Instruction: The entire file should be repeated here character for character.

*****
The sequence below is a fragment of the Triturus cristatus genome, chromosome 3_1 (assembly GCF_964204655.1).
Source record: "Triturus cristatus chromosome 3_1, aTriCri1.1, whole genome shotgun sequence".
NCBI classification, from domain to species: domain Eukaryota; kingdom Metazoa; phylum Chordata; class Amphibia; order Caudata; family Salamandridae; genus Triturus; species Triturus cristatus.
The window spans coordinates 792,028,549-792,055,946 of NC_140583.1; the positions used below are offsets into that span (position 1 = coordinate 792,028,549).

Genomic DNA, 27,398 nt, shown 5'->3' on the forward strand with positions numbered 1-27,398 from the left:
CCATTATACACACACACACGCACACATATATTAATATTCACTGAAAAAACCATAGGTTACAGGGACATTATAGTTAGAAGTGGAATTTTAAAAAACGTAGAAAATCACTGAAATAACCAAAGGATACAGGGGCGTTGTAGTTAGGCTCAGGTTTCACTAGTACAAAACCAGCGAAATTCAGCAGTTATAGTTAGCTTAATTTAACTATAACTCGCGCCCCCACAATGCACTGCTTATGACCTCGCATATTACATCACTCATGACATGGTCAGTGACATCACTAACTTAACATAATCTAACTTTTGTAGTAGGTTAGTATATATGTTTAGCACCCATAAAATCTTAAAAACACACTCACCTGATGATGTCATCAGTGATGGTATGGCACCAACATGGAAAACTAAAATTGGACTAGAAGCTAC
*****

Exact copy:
The sequence below is a fragment of the Triturus cristatus genome, chromosome 3_1 (assembly GCF_964204655.1).
Source record: "Triturus cristatus chromosome 3_1, aTriCri1.1, whole genome shotgun sequence".
NCBI classification, from domain to species: domain Eukaryota; kingdom Metazoa; phylum Chordata; class Amphibia; order Caudata; family Salamandridae; genus Triturus; species Triturus cristatus.
The window spans coordinates 792,028,549-792,055,946 of NC_140583.1; the positions used below are offsets into that span (position 1 = coordinate 792,028,549).

Genomic DNA, 27,398 nt, shown 5'->3' on the forward strand with positions numbered 1-27,398 from the left:
CCATTATACACACACACACGCACACATATATTAATATTCACTGAAAAAACCATAGGTTACAGGGACATTATAGTTAGAAGTGGAATTTTAAAAAACGTAGAAAATCACTGAAATAACCAAAGGATACAGGGGCGTTGTAGTTAGGCTCAGGTTTCACTAGTACAAAACCAGCGAAATTCAGCAGTTATAGTTAGCTTAATTTAACTATAACTCGCGCCCCCACAATGCACTGCTTATGACCTCGCATATTACATCACTCATGACATGGTCAGTGACATCACTAACTTAACATAATCTAACTTTTGTAGTAGGTTAGTATATATGTTTAGCACCCATAAAATCTTAAAAACACACTCACCTGATGATGTCATCAGTGATGGTATGGCACCAACATGGAAAACTAAAATTGGACTAGAAGCTAC